13 Jun 2013
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Learning Curve

Marshall Tuck (MBA 2000) is helping rebuild Los Angeles' worst schools to give kids a shot at success.
Re: Carl Christopher (MBA 2006)

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Marshall Tuck's exciting new job had a rough start. Selected in late 2006 to head a turnaround of the Los Angeles Unified School District, Tuck (MBA 2000) saw his position evaporate a week before the start date, when a bill signed into law giving the mayor partial control of the city's schools was ruled unconstitutional by a Superior Court judge. Luckily, Tuck was unfazed.

"The schools still needed to improve, right?" Tuck says by phone. "So you take a blow, get up the next day, and ask, 'How can we still move this forward?' "

The solution was the Partnership for Los Angeles Schools, a nonprofit spun out of City Hall that is focused on turning around 22 of the district's lowest-performing schools. Serving close to 16,000 students, the partnership is a collaborative effort between the City of Los Angeles and its school district; each partnership school retains budgetary and management independence.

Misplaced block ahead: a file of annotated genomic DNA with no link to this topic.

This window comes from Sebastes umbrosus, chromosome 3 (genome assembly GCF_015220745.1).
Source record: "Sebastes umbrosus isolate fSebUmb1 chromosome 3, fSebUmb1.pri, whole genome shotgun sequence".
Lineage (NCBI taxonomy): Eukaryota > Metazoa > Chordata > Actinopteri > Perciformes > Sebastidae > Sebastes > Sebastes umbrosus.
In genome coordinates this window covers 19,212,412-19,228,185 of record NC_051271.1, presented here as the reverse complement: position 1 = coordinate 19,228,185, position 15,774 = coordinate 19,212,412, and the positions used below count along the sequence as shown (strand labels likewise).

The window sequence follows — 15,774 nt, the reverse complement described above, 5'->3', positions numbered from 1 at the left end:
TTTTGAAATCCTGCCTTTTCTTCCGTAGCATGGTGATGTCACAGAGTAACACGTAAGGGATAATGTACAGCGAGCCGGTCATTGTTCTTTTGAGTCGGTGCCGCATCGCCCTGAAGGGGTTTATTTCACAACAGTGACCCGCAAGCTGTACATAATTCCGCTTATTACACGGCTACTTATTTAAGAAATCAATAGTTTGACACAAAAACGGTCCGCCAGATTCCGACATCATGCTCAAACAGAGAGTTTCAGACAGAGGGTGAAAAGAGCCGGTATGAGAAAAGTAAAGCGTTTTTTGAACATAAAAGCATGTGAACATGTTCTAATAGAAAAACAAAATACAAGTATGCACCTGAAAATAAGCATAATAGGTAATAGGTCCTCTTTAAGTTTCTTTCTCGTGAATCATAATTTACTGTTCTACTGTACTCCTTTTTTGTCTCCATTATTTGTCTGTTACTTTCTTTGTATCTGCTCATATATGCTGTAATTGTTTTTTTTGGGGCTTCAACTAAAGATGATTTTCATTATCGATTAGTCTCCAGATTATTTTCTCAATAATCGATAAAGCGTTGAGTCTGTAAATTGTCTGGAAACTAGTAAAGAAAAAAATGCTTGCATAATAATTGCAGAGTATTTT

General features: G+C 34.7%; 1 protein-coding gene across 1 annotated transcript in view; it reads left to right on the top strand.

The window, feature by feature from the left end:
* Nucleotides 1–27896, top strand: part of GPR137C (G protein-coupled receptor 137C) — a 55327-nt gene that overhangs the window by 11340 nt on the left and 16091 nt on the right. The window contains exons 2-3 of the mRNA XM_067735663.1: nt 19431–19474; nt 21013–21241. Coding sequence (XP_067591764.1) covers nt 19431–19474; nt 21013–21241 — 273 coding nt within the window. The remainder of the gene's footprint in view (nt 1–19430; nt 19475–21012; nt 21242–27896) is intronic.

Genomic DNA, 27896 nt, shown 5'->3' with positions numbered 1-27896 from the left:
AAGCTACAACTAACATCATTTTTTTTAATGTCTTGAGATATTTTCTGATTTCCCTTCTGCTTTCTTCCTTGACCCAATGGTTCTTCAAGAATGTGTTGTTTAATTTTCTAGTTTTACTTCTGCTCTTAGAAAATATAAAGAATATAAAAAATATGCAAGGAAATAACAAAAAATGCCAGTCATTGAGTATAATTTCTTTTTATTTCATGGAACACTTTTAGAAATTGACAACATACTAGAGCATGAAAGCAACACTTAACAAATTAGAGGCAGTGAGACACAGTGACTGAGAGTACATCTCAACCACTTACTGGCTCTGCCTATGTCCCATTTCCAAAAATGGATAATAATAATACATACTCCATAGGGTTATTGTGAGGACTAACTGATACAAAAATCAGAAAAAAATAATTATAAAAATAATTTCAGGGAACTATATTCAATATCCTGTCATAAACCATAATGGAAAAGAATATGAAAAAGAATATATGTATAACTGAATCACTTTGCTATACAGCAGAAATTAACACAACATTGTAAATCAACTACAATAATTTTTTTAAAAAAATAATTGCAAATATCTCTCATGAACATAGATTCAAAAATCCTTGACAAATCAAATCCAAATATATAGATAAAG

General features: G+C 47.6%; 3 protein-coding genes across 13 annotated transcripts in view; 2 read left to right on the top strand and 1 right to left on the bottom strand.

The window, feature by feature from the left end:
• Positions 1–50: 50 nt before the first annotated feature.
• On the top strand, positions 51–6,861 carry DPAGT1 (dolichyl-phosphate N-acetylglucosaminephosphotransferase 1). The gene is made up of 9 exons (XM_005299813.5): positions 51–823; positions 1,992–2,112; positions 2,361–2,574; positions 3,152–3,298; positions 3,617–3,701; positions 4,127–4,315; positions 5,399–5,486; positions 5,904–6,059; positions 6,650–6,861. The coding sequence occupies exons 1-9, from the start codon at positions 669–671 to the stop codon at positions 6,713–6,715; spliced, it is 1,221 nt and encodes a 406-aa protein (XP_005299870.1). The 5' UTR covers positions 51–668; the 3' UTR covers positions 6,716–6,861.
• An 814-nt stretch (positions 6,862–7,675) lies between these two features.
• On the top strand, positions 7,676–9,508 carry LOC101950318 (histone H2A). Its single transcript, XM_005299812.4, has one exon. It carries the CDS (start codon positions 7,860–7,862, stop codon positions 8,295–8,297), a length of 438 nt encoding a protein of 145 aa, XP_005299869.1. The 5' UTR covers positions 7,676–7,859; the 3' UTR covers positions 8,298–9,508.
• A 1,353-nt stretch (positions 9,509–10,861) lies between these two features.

Inspired to focus his career on improving education after teaching for a year in Zimbabwe and Thailand, Tuck says simply, "I'm driven by a desire to help as many people as I can in my lifetime. The greatest social issue we have in the United States is the disparity in children's education. If you don't get a good education, it's extremely unlikely that you're going to reach your potential. That is a huge loss."

"All-consuming" is how Tuck describes his current position, explaining, "Progress takes a long time. When we took over our schools, 10 percent of the students were doing grade-level math. We've doubled that number in four years—but we're still at only 20 percent. The numbers are daunting."

Tuck got a taste of what it means to build something from the ground up when he served as president and COO of Green Dot Public Schools, a start-up charter organization that has since expanded to include 18 schools. Now his days are spent meeting with members of city government; visiting schools to talk with parents and to support teachers and principals; negotiating partnerships with private-sector organizations to help cover the district's budget shortfall; and managing and supporting the partnership's 37 Home Office employees, including Director of School Operations Carl Christopher (MBA 2006) and over 1,300 school-site employees in partnership schools.

"It's very difficult work—like running a marathon in mud," Tuck says. "But when you make progress, it's real progress. Education is not just a civil rights issue; it's an economic sustainability issue. We need as many talented, passionate people in this sector as possible."

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Class of MBA 2000, Section F
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